When the landscape of biotech patents changed in India

In February 2016, the Department of Biotechnology, Ministry of Science & Technology, Government of India (DBT) organized a two day ‘Global Biotechnology Summit’ to deliberate on prospects, and jointly work together to evolve an action plan to accomplish a USD 100 billion biotech sector in India by 2020.

‘Through its wonderful work, the DBT has been actively contributing to some of the key initiatives of the government and contributed to multifarious areas like healthcare, agricultural, environmental and industrial, we are ready to launch the start-up ecosystem which will contribute immensely to achieving our target of US$100 billion by 2025’, said Y S Chowdhury, Minister of State for Science and Technology.[1] Addressing the gathering, Nirmala Sitharaman, Minister of State for Commerce & Industry, said India is today moving forward rapidly to be an innovation nation and Indian biotechnology is poised to provide solutions to a large number of challenges that we face in health, food and environmental sectors. The solutions that India offers are of relevance both nationally and globally. A dynamic and vibrant biotechnology industry is one of the main engines of Innovation.


Patent filing trends

Out of the total filings of 46,904 patent applications as published in the annual report of 2015-2016, approximately 10% was from the field of biotechnology, which included biomedical, bio chemistry, pure biotechnology and likewise. While there has been a gradual growth in patent filings, applications in the field of biotechnology have diminished. This however is consistent with the global trend and particularly due to the strict patentability criteria and the severity in deciding what could be a patentable invention.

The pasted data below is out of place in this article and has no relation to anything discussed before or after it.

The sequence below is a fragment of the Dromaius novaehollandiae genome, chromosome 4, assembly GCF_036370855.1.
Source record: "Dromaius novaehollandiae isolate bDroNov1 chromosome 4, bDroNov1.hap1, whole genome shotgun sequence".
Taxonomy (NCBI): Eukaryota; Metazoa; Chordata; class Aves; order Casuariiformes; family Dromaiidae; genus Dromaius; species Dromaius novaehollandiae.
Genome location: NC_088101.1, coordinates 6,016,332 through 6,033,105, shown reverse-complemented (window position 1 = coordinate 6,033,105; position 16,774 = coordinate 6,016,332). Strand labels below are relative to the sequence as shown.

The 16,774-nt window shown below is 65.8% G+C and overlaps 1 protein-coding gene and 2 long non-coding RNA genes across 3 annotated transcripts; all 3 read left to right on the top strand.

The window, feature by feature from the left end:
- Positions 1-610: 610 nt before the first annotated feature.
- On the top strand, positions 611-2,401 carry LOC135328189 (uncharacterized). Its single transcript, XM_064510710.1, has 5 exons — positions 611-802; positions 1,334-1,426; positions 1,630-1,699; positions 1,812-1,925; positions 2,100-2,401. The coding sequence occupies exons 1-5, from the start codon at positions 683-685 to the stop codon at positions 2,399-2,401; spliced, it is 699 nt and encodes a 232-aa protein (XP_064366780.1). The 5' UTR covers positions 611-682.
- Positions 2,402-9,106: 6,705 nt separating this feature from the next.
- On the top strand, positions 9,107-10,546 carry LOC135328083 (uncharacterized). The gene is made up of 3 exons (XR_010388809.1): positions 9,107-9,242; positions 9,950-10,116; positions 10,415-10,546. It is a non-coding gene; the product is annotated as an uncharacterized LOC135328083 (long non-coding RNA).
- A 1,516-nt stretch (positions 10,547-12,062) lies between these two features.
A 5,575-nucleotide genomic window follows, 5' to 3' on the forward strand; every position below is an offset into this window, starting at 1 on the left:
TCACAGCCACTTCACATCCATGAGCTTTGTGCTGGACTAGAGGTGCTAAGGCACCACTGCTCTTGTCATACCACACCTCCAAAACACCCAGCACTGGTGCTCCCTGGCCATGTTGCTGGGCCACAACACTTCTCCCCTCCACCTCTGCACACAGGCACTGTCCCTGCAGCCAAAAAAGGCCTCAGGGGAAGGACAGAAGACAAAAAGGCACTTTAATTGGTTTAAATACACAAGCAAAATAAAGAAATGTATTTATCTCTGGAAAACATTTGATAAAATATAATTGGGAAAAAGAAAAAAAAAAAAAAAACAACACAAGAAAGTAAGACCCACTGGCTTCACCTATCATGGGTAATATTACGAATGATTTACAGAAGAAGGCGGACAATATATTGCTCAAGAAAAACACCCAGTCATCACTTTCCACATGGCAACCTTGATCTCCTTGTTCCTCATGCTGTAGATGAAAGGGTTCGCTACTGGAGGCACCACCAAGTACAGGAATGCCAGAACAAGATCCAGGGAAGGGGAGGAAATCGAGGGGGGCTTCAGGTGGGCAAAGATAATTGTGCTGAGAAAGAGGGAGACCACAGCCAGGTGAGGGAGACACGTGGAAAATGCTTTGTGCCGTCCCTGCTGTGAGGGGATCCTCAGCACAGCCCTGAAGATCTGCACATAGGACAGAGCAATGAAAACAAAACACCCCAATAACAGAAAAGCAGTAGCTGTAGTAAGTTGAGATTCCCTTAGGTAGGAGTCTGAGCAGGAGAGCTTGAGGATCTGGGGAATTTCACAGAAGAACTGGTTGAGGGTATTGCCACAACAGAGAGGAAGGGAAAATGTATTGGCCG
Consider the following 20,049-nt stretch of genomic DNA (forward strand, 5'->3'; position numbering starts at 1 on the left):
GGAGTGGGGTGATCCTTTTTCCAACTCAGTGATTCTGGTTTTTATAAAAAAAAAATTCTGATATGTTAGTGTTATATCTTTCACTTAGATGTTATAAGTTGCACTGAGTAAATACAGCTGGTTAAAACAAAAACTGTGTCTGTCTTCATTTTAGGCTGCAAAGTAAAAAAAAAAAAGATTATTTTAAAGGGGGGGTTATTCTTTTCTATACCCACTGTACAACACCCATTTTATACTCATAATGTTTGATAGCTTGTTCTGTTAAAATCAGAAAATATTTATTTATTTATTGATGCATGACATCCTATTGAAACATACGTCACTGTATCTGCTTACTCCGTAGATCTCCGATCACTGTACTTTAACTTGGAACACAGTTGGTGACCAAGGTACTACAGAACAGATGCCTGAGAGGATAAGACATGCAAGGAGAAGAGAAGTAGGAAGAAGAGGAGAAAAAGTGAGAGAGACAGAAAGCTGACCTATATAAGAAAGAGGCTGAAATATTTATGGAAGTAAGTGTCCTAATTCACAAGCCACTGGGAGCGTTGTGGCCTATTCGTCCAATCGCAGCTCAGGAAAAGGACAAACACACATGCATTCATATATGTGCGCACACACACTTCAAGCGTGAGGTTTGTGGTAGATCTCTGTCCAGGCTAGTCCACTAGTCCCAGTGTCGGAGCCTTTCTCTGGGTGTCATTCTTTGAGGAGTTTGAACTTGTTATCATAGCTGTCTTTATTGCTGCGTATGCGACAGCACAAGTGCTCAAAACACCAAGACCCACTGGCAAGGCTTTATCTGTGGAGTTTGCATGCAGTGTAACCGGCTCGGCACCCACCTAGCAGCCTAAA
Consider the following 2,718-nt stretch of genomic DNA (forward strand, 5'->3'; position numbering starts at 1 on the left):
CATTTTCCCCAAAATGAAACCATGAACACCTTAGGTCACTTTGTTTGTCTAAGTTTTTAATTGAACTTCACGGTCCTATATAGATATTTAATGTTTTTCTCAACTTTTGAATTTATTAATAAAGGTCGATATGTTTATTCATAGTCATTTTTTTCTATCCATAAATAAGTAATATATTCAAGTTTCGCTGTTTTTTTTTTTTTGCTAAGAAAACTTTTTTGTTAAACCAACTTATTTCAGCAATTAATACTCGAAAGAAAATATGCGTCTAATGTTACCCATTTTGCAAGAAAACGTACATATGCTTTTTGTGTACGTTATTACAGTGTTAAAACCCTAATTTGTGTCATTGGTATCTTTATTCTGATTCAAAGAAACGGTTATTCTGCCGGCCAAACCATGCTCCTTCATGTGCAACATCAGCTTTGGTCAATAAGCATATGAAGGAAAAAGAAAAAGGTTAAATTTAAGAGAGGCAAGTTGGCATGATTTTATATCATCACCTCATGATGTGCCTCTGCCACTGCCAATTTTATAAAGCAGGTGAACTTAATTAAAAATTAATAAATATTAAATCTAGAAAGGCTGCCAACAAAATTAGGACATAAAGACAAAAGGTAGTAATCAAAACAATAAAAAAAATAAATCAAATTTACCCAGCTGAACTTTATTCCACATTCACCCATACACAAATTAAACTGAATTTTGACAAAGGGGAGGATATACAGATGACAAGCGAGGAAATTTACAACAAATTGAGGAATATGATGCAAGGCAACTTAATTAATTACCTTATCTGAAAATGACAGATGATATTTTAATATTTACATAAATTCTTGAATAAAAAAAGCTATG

It is in this context and issue of high parameters of deciding patentability of biotechnology applications, this article would discuss one of the landmark cases in this field and the changes that it bought forward in the patentability landscape of Indian biotech industry.


Facts of the case

The claimed matter of a patent application filed by the appellant, DIMMINACO A.G., involved, an invention relating to a process for preparation of infectious bursitis vaccine to prevent a dangerous epidemic amongst poultry chickens. The application was examined by the Patent Office Examiner (Examiner) under section 12 of the Patents Act (Act). In the examination report, the Examiner gave a finding that what was claimed in the said application did not constitute an invention under section 2(i)(j) of the Act. The Examiner further expressed that invention was one of the classes as specified in section 5(a)/5(b) of the Act as the substance prepared by the process was capable of being used as food/drug, and the process involved could not be deemed to be ‘manufacture’, as the resultant ‘product’, being ‘vaccine’, contained ‘living entities’. Hence, the examination report disallowed the claimed ‘process’ on the basic ground that it did not constitute ‘invention’ under section 2(i)(j).

The said ‘findings’ of the Examiner were upheld by the Supervising Controller of Patents after official hearing, by his written decision. Apart from endorsing the Examiner’s findings, the said decision also held that no patent could be granted according to the statutory prohibitions laid down in the then Act, for any process which eventually produced a substance containing living entities/organisms. This is primarily because such process was deemed to be a ‘biotechnological process’. In other words, there was no scope for any applicant/inventor to cause any process and/or product, even if those were found to be novel with ‘inventive step’, to be patented under the Act.